Book Image

Embedded Systems Architecture

By : Daniele Lacamera
Book Image

Embedded Systems Architecture

By: Daniele Lacamera

Overview of this book

Embedded systems are self-contained devices with a dedicated purpose. We come across a variety of fields of applications for embedded systems in industries such as automotive, telecommunications, healthcare and consumer electronics, just to name a few. Embedded Systems Architecture begins with a bird's eye view of embedded development and how it differs from the other systems that you may be familiar with. You will first be guided to set up an optimal development environment, then move on to software tools and methodologies to improve the work flow. You will explore the boot-up mechanisms and the memory management strategies typical of a real-time embedded system. Through the analysis of the programming interface of the reference microcontroller, you'll look at the implementation of the features and the device drivers. Next, you'll learn about the techniques used to reduce power consumption. Then you will be introduced to the technologies, protocols and security aspects related to integrating the system into IoT solutions. By the end of the book, you will have explored various aspects of embedded architecture, including task synchronization in a multi-threading environment, and the safety models adopted by modern real-time operating systems.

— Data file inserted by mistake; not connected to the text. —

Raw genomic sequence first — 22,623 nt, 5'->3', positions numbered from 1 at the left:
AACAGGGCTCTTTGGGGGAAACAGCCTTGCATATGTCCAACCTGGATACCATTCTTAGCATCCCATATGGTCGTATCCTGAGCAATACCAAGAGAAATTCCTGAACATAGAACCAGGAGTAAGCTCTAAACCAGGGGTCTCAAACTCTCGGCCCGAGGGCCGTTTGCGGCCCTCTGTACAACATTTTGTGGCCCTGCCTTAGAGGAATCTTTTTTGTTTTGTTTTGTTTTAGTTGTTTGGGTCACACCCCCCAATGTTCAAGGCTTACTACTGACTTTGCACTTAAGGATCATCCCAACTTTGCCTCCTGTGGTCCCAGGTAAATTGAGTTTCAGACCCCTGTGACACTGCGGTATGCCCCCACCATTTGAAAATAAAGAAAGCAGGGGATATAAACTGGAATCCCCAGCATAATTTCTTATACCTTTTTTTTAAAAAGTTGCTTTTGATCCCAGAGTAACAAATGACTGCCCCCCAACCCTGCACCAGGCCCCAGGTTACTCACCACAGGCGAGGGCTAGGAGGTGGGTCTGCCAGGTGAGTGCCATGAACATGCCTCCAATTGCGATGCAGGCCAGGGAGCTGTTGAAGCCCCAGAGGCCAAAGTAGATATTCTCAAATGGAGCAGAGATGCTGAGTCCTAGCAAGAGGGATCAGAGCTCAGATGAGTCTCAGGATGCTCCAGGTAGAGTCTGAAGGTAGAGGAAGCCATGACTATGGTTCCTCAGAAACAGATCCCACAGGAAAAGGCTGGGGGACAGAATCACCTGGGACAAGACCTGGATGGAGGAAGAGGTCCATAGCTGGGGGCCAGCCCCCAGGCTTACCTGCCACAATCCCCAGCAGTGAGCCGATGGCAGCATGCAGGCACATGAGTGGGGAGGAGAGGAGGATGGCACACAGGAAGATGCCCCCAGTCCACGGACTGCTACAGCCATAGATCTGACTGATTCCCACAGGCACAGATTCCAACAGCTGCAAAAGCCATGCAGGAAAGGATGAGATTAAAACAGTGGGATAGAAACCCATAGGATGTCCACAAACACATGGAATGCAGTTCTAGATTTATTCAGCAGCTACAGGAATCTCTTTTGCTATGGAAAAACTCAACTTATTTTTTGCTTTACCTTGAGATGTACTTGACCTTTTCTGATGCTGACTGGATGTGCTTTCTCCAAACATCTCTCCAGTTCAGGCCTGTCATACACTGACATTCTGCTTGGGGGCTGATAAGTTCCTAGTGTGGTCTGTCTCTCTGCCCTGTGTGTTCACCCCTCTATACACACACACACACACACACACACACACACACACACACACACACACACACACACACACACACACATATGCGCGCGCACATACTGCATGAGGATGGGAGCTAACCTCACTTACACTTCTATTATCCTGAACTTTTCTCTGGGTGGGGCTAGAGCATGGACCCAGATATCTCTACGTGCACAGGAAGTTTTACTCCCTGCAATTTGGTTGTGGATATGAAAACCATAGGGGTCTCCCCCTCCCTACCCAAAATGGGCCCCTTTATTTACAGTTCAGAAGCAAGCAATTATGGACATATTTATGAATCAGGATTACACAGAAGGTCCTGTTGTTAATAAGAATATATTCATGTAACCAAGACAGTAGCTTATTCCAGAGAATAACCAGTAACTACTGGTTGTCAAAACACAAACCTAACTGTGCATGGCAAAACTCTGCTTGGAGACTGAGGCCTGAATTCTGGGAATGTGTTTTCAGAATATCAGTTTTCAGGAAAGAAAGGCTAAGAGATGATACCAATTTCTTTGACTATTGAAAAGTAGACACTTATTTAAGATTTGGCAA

Table of Contents (18 chapters)
Title Page
Copyright and Credits
Packt Upsell

Chapter 6. General-Purpose Peripherals

Modernmicrocontrollers integrate a number of features that help in building stable and reliable embedded systems. Once the system is up and running, memory and peripherals can be accessed, and basic functionalities are in place. Only then can all the components of the system be initialized by activating the associated peripherals through the system registers, setting the correct frequencies for the clock lines, and configuring and activating interrupts. In this chapter, we describe the interface exposed by the microcontroller to access built-in peripherals and some basic system functionalities. In particular, we focus on the following:

  • The interrupt controller
  • System time
  • Generic timers
  • General-purpose I/O
  • The watchdog

While these peripherals are often accessible through the hardware-support libraries implemented and distributed by chip manufacturers, our approach here involves fully understanding the hardware components and the meaning of all the registers...